News

The Scholar Everyone Sought: Claudine Gay, Harvard’s Next President

News

Following Walkout, Hundreds Email Harvard to Fire Harvard Professor Comaroff Over Harassment Allegations

News

‘Spiritually Stimulating’: Harvard Students Embark on First Umrah Trip in Four Years

News

Family Appeals Dismissal in Wrongful Death Lawsuit Over 2015 Harvard Student Suicide

News

Harvard Affiliates Hold Vigil for Victims of Lunar New Year Weekend Mass Shootings

Cambridge May Soon Ban Right on Red

The Cambridge City Council met in the Sullivan Chamber on Monday evening for their weekly meeting.
The Cambridge City Council met in the Sullivan Chamber on Monday evening for their weekly meeting. By Claire Yuan
By Elias J. Schisgall, Crimson Staff Writer

The Cambridge City Council may soon ban turning right on red lights.

During a Monday evening meeting, the Council voted 7-2 to adopt a policy order directing City Manager Yi-An Huang ’05 and city staff to investigate the feasibility of banning right turns on red lights in Cambridge.

The policy order calls on the city to consider banning the driving maneuver to “protect vulnerable road users like pedestrians and cyclists” in accordance with Cambridge’s Vision Zero goals for traffic safety.

Vice Mayor Alanna M. Mallon, who co-sponsored the order, said in an interview that Cambridge needs to identify sources of “dangerous conflicts” between drivers and other road users such as pedestrians and bikers.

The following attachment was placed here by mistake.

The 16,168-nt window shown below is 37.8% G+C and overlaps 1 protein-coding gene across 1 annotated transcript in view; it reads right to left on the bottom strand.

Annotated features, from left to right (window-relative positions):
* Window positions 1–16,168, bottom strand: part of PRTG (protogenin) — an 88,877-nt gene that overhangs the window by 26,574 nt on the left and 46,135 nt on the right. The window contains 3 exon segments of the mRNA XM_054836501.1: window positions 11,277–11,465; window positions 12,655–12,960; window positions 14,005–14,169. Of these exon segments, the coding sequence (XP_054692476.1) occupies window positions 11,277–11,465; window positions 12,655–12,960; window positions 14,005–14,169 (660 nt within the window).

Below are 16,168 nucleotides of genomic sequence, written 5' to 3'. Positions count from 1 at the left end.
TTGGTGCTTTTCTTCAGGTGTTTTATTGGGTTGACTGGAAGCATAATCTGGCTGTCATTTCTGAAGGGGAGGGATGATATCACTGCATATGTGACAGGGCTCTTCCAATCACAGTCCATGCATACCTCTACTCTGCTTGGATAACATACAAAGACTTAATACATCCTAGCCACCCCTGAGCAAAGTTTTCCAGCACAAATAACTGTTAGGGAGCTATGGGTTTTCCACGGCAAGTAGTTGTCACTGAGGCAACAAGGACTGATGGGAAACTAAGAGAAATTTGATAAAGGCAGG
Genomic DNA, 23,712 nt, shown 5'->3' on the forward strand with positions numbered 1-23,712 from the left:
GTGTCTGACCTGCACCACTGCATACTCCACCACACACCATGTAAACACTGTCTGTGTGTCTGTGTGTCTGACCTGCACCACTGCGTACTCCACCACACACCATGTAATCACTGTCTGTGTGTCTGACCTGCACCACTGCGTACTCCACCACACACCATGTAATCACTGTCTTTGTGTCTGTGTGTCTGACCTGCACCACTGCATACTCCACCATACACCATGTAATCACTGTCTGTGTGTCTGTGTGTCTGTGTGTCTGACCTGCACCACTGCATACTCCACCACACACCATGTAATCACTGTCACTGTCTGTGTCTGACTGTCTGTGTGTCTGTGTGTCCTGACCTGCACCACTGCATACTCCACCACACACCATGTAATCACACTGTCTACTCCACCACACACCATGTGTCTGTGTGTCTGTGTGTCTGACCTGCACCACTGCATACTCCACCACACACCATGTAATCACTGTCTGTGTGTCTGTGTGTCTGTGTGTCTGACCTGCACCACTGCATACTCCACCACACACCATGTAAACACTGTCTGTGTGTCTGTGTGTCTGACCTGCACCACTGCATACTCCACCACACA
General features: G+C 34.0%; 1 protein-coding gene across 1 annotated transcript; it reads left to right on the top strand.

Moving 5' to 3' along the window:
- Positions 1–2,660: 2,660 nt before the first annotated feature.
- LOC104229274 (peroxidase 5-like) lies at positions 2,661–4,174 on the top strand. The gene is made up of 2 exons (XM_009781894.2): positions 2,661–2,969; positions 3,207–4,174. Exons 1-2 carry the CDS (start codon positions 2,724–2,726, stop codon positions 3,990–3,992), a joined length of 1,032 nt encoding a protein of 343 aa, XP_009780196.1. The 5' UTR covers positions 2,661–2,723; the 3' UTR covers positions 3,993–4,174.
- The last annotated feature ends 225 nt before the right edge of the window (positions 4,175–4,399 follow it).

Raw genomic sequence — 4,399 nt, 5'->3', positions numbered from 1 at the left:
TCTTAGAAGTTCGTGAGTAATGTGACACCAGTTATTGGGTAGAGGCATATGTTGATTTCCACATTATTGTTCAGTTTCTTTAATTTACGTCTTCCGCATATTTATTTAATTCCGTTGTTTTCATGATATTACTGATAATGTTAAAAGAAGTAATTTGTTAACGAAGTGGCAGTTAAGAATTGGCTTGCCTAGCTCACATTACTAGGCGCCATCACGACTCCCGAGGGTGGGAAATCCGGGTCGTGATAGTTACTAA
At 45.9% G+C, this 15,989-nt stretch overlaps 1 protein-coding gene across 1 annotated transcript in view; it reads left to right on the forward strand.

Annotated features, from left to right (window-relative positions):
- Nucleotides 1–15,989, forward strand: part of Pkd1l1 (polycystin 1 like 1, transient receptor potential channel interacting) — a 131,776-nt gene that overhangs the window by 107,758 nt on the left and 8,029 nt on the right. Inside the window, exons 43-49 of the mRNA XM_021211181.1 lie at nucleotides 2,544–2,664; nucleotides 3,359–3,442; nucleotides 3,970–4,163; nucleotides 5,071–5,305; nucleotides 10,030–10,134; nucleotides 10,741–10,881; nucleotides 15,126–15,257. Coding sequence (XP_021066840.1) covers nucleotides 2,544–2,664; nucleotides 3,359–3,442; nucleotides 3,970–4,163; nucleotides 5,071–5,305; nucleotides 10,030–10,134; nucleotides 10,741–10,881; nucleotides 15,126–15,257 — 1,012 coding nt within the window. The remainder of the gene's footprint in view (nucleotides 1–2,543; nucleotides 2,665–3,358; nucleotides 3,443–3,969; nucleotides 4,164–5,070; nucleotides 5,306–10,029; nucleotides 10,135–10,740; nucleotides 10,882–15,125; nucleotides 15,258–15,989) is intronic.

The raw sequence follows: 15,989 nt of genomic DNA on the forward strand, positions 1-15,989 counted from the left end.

“We really just need to make sure that those cars are looking out for folks who are more vulnerable than they are in their cars,” she said.

Mallon cited data from a study in Washington, D.C. that examined banning right turns on red at 100 intersections and found a steep decline in vehicle-on-vehicle conflicts and vehicles failing to yield to pedestrians. The City Council in the District of Columbia has since voted to ban right on red at most intersections by 2025.

According to Mallon, around 70 to 75 percent of intersections in Cambridge already prohibit right turns at red lights with a traffic sign. She said codifying a full ban would signal to other Boston-area municipalities that they should implement similar policies.

“If we really want true safety improvements across the region, we need to be a leader in this,” Mallon said.

But Councillor Paul F. Toner, who voted against the order, described it as “unnecessary,” citing the high prevalence of site-specific prohibitions on right turns at red lights in the city.

“The city traffic authority already has the authority right now to go out and put ‘no turn on red’ signs up anywhere they think it’s unsafe,” Toner said in the meeting. “I just suggest that we continue to follow our current practice.”

In the meeting, the Council unanimously voted on two amendments to the order that gives the Cambridge Traffic, Parking, and Transportation Department and the Massachusetts Department of Transportation the flexibility to allow right turns on red in cases “without any negative safety impacts.”

If the ban is finalized, Cambridge will become one of a handful of American cities that prohibit right turns on red. In addition to Washington D.C., right on red is illegal in New York City and downtown Ann Arbor, Mich.

—Staff writer Elias J. Schisgall can be reached at elias.schisgall@thecrimson.com. Follow him on Twitter @eschisgall.

Want to keep up with breaking news? Subscribe to our email newsletter.

Tags
City PoliticsCambridge City CouncilMetroFront Photo FeatureFeatured Articles